SPRING HILL, Tenn. – The Spring Hill General Motors plant made its last Chevrolet vehicle Wednesday morning as the plant was idled.
Workers finished the last Chevy Traverse around 10 a.m. and then the plant was placed on standby.
Now, the workers themselves face a tough decision.
Roughly 1,700 workers will lose their jobs and that doesn't include thousands of suppliers and others indirectly affected by the layoffs.
"We need the economy to improve," Local United Auto Workers Chairman Michael Herron told News 2. "That is going to be a critical driver; that's the critical thing to determine when this plant starts back up."
UAW worker Paula Barber worked on the line that made the last Traverse.
Her auto supplier job in the plant supports two kids and an unemployed husband, but Barber will be laid off Jan. 1.
"Hopefully I will find something else to do," Barber said. "Hopefully something else comes in the plant."
About 800 of the plant's workers must decide if they want to accept potential transfers to other GM plants, or stick around Spring Hill waiting to see if it might be asked to make another GM vehicle in the future.
Jack Cobb has worked at the plant since it opened, on the line and in corporate communications, and he must decide whether to wait it out and hope that the economy gets better.
Cobb said, "My daughter is 17 years old. She's been here all of her life. She doesn't want to leave Tennessee. We don't want to leave Tennessee."
Cobb put in for a transfer to Michigan and will get word about the job in January. He says he and his wife still haven't decided what they'll do.
"Every day it's something that's on our mind…We have some major life changing decisions that we are looking at," he said.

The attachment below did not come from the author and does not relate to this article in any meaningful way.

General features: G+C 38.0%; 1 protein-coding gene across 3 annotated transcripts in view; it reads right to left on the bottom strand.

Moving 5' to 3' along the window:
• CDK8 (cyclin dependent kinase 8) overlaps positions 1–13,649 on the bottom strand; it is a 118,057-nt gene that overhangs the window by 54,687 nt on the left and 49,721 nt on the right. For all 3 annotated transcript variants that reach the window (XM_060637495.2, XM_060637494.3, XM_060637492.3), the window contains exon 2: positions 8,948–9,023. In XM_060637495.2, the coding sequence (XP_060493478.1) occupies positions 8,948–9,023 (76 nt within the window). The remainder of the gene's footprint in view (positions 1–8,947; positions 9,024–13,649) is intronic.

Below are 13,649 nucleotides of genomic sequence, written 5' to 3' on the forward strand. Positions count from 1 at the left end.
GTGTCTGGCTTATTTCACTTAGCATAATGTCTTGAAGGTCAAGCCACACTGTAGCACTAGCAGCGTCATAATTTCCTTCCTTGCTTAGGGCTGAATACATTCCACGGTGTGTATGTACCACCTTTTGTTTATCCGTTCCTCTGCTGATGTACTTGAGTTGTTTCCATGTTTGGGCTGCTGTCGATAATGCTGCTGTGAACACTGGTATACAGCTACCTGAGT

He's hopeful that the plant will not have made its last Traverse and that work will come to Spring Hill again.
"It will be very tough. Right now, my heart's here and I plan on staying here," Cobb said.
Spring Hill mayor Mike Dinwiddie spoke Wednesday about what the idling of the plant will mean to the economic future of the city and Maury County.
"It's also going to be a hardship for the city and I think to the people that have no affiliation to that plant whatsoever," Dinwiddie said. "So one of the best ways I could support them during this time of hardship is just to roll up my sleeves and jump on the line with them so that when this plant goes down we all go down together."
Over the past few weeks, the mayor joined GM workers in making the Traverse and was there when the final vehicle rolled off the line.
Though the GM plant has stopped making vehicles, it is not completely shutting down.
Nearly 800 workers will remain, making products like engines and parts for other GM products.